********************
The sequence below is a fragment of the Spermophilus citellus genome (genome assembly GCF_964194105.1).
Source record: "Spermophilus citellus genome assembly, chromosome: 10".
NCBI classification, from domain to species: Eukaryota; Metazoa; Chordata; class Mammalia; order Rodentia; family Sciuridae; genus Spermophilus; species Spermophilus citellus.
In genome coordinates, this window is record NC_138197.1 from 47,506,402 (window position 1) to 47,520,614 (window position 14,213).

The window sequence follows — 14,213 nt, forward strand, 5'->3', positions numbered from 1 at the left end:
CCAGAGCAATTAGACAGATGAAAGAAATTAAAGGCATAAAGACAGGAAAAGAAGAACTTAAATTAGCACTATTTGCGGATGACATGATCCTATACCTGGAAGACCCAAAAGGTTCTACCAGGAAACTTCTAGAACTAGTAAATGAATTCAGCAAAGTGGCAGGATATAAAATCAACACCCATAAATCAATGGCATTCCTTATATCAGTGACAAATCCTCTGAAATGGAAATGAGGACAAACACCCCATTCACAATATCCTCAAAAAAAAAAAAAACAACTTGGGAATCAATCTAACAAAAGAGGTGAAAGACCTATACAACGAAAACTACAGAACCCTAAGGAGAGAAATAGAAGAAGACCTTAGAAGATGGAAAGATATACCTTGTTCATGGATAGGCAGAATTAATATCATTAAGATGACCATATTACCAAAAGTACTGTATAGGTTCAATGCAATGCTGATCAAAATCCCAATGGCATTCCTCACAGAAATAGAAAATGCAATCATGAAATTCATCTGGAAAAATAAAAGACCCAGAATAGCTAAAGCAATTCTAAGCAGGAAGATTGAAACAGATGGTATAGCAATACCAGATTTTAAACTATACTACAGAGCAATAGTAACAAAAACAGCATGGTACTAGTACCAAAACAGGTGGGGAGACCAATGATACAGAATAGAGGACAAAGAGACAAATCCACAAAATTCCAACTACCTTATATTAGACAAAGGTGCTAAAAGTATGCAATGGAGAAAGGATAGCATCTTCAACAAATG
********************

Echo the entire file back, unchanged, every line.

The sequence below is a fragment of the Spermophilus citellus genome (genome assembly GCF_964194105.1).
Source record: "Spermophilus citellus genome assembly, chromosome: 10".
NCBI classification, from domain to species: Eukaryota; Metazoa; Chordata; class Mammalia; order Rodentia; family Sciuridae; genus Spermophilus; species Spermophilus citellus.
In genome coordinates, this window is record NC_138197.1 from 47,506,402 (window position 1) to 47,520,614 (window position 14,213).

The window sequence follows — 14,213 nt, forward strand, 5'->3', positions numbered from 1 at the left end:
CCAGAGCAATTAGACAGATGAAAGAAATTAAAGGCATAAAGACAGGAAAAGAAGAACTTAAATTAGCACTATTTGCGGATGACATGATCCTATACCTGGAAGACCCAAAAGGTTCTACCAGGAAACTTCTAGAACTAGTAAATGAATTCAGCAAAGTGGCAGGATATAAAATCAACACCCATAAATCAATGGCATTCCTTATATCAGTGACAAATCCTCTGAAATGGAAATGAGGACAAACACCCCATTCACAATATCCTCAAAAAAAAAAAAAACAACTTGGGAATCAATCTAACAAAAGAGGTGAAAGACCTATACAACGAAAACTACAGAACCCTAAGGAGAGAAATAGAAGAAGACCTTAGAAGATGGAAAGATATACCTTGTTCATGGATAGGCAGAATTAATATCATTAAGATGACCATATTACCAAAAGTACTGTATAGGTTCAATGCAATGCTGATCAAAATCCCAATGGCATTCCTCACAGAAATAGAAAATGCAATCATGAAATTCATCTGGAAAAATAAAAGACCCAGAATAGCTAAAGCAATTCTAAGCAGGAAGATTGAAACAGATGGTATAGCAATACCAGATTTTAAACTATACTACAGAGCAATAGTAACAAAAACAGCATGGTACTAGTACCAAAACAGGTGGGGAGACCAATGATACAGAATAGAGGACAAAGAGACAAATCCACAAAATTCCAACTACCTTATATTAGACAAAGGTGCTAAAAGTATGCAATGGAGAAAGGATAGCATCTTCAACAAATG